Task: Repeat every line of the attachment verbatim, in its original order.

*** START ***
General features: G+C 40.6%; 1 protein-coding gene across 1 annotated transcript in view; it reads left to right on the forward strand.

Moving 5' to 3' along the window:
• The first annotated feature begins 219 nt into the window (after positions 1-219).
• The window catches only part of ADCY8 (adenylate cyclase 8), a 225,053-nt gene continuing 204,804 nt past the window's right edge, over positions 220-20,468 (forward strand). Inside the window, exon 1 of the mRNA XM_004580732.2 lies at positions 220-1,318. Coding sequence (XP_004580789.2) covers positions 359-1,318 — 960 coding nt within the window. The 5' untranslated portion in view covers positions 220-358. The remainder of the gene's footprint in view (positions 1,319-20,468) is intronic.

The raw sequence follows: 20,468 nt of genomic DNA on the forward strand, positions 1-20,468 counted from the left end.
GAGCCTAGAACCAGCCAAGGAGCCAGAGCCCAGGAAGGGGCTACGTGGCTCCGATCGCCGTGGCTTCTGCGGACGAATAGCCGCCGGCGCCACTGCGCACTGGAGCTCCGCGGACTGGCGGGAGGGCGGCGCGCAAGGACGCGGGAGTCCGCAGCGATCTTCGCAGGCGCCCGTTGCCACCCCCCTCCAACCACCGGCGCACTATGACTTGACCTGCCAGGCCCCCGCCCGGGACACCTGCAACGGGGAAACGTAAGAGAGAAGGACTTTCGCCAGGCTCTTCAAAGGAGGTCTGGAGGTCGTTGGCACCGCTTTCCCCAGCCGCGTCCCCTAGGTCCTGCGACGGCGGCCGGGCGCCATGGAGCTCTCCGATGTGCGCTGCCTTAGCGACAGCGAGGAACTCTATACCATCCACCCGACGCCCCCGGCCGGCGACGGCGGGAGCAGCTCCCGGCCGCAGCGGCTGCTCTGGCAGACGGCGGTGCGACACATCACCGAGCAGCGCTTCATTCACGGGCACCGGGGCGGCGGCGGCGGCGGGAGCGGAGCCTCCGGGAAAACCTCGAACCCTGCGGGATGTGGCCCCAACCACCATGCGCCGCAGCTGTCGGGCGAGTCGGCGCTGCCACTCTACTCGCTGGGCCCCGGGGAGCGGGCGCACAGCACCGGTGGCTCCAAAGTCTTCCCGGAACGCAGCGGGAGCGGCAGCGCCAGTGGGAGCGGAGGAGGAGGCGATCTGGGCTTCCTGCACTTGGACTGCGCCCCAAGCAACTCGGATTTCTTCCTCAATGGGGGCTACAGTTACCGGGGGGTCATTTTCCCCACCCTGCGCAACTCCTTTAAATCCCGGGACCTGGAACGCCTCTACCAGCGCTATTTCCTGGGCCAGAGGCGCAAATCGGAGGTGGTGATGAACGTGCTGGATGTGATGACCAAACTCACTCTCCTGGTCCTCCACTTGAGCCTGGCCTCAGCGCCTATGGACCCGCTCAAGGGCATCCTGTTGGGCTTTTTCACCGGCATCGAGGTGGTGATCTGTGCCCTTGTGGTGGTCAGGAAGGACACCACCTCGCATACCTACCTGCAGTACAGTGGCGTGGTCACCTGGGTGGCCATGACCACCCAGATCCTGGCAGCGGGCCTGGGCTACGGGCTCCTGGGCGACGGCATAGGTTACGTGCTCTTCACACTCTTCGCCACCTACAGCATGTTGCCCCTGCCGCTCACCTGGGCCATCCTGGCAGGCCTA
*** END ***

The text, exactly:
General features: G+C 40.6%; 1 protein-coding gene across 1 annotated transcript in view; it reads left to right on the forward strand.

Moving 5' to 3' along the window:
• The first annotated feature begins 219 nt into the window (after positions 1-219).
• The window catches only part of ADCY8 (adenylate cyclase 8), a 225,053-nt gene continuing 204,804 nt past the window's right edge, over positions 220-20,468 (forward strand). Inside the window, exon 1 of the mRNA XM_004580732.2 lies at positions 220-1,318. Coding sequence (XP_004580789.2) covers positions 359-1,318 — 960 coding nt within the window. The 5' untranslated portion in view covers positions 220-358. The remainder of the gene's footprint in view (positions 1,319-20,468) is intronic.

The raw sequence follows: 20,468 nt of genomic DNA on the forward strand, positions 1-20,468 counted from the left end.
GAGCCTAGAACCAGCCAAGGAGCCAGAGCCCAGGAAGGGGCTACGTGGCTCCGATCGCCGTGGCTTCTGCGGACGAATAGCCGCCGGCGCCACTGCGCACTGGAGCTCCGCGGACTGGCGGGAGGGCGGCGCGCAAGGACGCGGGAGTCCGCAGCGATCTTCGCAGGCGCCCGTTGCCACCCCCCTCCAACCACCGGCGCACTATGACTTGACCTGCCAGGCCCCCGCCCGGGACACCTGCAACGGGGAAACGTAAGAGAGAAGGACTTTCGCCAGGCTCTTCAAAGGAGGTCTGGAGGTCGTTGGCACCGCTTTCCCCAGCCGCGTCCCCTAGGTCCTGCGACGGCGGCCGGGCGCCATGGAGCTCTCCGATGTGCGCTGCCTTAGCGACAGCGAGGAACTCTATACCATCCACCCGACGCCCCCGGCCGGCGACGGCGGGAGCAGCTCCCGGCCGCAGCGGCTGCTCTGGCAGACGGCGGTGCGACACATCACCGAGCAGCGCTTCATTCACGGGCACCGGGGCGGCGGCGGCGGCGGGAGCGGAGCCTCCGGGAAAACCTCGAACCCTGCGGGATGTGGCCCCAACCACCATGCGCCGCAGCTGTCGGGCGAGTCGGCGCTGCCACTCTACTCGCTGGGCCCCGGGGAGCGGGCGCACAGCACCGGTGGCTCCAAAGTCTTCCCGGAACGCAGCGGGAGCGGCAGCGCCAGTGGGAGCGGAGGAGGAGGCGATCTGGGCTTCCTGCACTTGGACTGCGCCCCAAGCAACTCGGATTTCTTCCTCAATGGGGGCTACAGTTACCGGGGGGTCATTTTCCCCACCCTGCGCAACTCCTTTAAATCCCGGGACCTGGAACGCCTCTACCAGCGCTATTTCCTGGGCCAGAGGCGCAAATCGGAGGTGGTGATGAACGTGCTGGATGTGATGACCAAACTCACTCTCCTGGTCCTCCACTTGAGCCTGGCCTCAGCGCCTATGGACCCGCTCAAGGGCATCCTGTTGGGCTTTTTCACCGGCATCGAGGTGGTGATCTGTGCCCTTGTGGTGGTCAGGAAGGACACCACCTCGCATACCTACCTGCAGTACAGTGGCGTGGTCACCTGGGTGGCCATGACCACCCAGATCCTGGCAGCGGGCCTGGGCTACGGGCTCCTGGGCGACGGCATAGGTTACGTGCTCTTCACACTCTTCGCCACCTACAGCATGTTGCCCCTGCCGCTCACCTGGGCCATCCTGGCAGGCCTA